Violence & the LGBT Community

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violence in the LGBT community at the Midwest
Bisexual Lesbian Gay Transgender Ally College Conference.
The workshop discussed the topic of sexual and dating
violence in the LGBT community. The other facilitator
and I were joking about whether or not anyone would
even show up for the workshop, because we got the popular
time slot of 8:30 am on Sunday morning, and let’s face
it—who wants to discuss violence at 8:30 in the morning?
However, we were pleasantly surprised when people
started to show up, and eventually the room filled up! We
started off the discussion by introducing ourselves, and
encouraged others to do the same. What happened next
made a huge impression on me. One by one, people in the
room disclosed that they had been victims of same-sex
sexual violence. Of course I knew that same-sex sexual
violence occurs, but to hear people open up in a large
group is another thing entirely. I felt inspired by the
courage of people to disclose. It also made me think again
about the lack of LGBT specific resources and the barriers
encountered when seeking information or help.
Violence, for anyone can be a difficult topic to discuss,
especially if you know a survivor or are one yourself. Sexual
and domestic violence does happen within the LGBT
community, but often it remains hidden. Unfortunately,
there are few statistics that document how often this kind
of violence occurs. However, it is thought that domestic
violence occurs about as frequently within LGBT relationships,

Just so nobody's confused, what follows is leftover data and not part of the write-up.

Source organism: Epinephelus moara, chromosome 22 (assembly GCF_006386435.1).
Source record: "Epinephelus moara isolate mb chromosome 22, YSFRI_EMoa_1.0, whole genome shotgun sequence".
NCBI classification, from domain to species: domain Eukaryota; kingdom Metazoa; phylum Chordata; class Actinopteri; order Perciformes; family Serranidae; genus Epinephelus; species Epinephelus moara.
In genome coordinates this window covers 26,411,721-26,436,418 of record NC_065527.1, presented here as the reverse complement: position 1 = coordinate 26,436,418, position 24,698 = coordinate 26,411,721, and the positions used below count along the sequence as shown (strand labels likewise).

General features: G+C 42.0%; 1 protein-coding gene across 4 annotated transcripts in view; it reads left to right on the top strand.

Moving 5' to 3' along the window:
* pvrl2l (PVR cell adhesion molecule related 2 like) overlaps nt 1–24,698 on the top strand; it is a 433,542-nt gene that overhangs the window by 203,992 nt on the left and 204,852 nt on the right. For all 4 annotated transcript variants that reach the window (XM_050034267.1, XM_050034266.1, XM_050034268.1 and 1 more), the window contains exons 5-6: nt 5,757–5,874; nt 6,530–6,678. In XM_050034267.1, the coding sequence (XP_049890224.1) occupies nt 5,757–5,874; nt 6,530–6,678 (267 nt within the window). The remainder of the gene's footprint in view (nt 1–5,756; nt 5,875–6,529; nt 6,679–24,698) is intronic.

as it does within heterosexual ones.
Although violence can happen to anyone regardless of
race, class, gender, or sexual orientation, there are additional
barriers that LGBT people face when discussing sexual
and domestic violence. These barriers include stigmas
about LGBT people and their relationships, homophobia
both from others and internally, the smallness of communities,
fear of being outed, and a lack of services and
resources that address their issues.
As someone who has been involved with violence prevention
and awareness, I have found that there are several
important things that need to be addressed regarding
sexual and domestic violence within the LGBT community.
First, there must be a focus and recognition that sexual
and domestic violence within the LGBT population
does happen, and it needs to be addressed differently
than it is in the larger heterosexual community. Although
the foundations of the discussion are the same (violence
is about power and control, etc.), the context in which it
occurs is unique. One cannot simply change a pronoun
when discussing sexual and domestic violence within the
LGBT population.
Secondly, there needs to be a space to accomplish this
discussion. The space needs to be accessible to LGBT people,
meaning that it is safe, accepting, and free of homophobia.
Making these spaces and resources available not
only allows LGBT survivors to disclose and heal, but also
can prompt the community to have discussions about how
to hold perpetrators accountable and provide them services
as well. Through recognition and discussion about
LGBT sexual and domestic violence, LGBT communities
can help each other to create a space to empower survivors,
hold perpetrators accountable, and initiate healing
and prevention within LGBT communities for all afflicted.

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